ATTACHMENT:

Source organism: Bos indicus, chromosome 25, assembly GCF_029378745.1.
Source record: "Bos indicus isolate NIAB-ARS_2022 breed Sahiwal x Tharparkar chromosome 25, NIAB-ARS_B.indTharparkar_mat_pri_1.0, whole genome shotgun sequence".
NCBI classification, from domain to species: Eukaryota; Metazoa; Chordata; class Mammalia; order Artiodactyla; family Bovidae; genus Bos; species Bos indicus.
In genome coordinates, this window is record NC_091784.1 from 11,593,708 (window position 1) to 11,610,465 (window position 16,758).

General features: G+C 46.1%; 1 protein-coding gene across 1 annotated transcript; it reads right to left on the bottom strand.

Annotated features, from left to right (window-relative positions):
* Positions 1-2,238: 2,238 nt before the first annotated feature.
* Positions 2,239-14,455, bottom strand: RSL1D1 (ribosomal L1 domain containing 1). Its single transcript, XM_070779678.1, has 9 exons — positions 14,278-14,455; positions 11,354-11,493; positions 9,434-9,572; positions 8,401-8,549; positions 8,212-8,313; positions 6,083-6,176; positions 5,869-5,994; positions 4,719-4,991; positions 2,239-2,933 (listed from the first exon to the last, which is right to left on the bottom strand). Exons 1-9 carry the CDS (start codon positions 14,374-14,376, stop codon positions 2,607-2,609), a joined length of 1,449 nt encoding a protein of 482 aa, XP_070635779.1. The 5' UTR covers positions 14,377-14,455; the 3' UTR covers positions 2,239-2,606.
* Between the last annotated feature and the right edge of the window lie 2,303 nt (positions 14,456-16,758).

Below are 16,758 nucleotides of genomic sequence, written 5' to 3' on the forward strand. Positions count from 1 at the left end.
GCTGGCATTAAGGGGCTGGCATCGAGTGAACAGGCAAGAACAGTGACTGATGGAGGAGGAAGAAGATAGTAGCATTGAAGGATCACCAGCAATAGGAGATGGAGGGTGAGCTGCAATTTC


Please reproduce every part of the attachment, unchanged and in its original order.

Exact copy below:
Source organism: Bos indicus, chromosome 25, assembly GCF_029378745.1.
Source record: "Bos indicus isolate NIAB-ARS_2022 breed Sahiwal x Tharparkar chromosome 25, NIAB-ARS_B.indTharparkar_mat_pri_1.0, whole genome shotgun sequence".
NCBI classification, from domain to species: Eukaryota; Metazoa; Chordata; class Mammalia; order Artiodactyla; family Bovidae; genus Bos; species Bos indicus.
In genome coordinates, this window is record NC_091784.1 from 11,593,708 (window position 1) to 11,610,465 (window position 16,758).

General features: G+C 46.1%; 1 protein-coding gene across 1 annotated transcript; it reads right to left on the bottom strand.

Annotated features, from left to right (window-relative positions):
* Positions 1-2,238: 2,238 nt before the first annotated feature.
* Positions 2,239-14,455, bottom strand: RSL1D1 (ribosomal L1 domain containing 1). Its single transcript, XM_070779678.1, has 9 exons — positions 14,278-14,455; positions 11,354-11,493; positions 9,434-9,572; positions 8,401-8,549; positions 8,212-8,313; positions 6,083-6,176; positions 5,869-5,994; positions 4,719-4,991; positions 2,239-2,933 (listed from the first exon to the last, which is right to left on the bottom strand). Exons 1-9 carry the CDS (start codon positions 14,374-14,376, stop codon positions 2,607-2,609), a joined length of 1,449 nt encoding a protein of 482 aa, XP_070635779.1. The 5' UTR covers positions 14,377-14,455; the 3' UTR covers positions 2,239-2,606.
* Between the last annotated feature and the right edge of the window lie 2,303 nt (positions 14,456-16,758).

Below are 16,758 nucleotides of genomic sequence, written 5' to 3' on the forward strand. Positions count from 1 at the left end.
GCTGGCATTAAGGGGCTGGCATCGAGTGAACAGGCAAGAACAGTGACTGATGGAGGAGGAAGAAGATAGTAGCATTGAAGGATCACCAGCAATAGGAGATGGAGGGTGAGCTGCAATTTC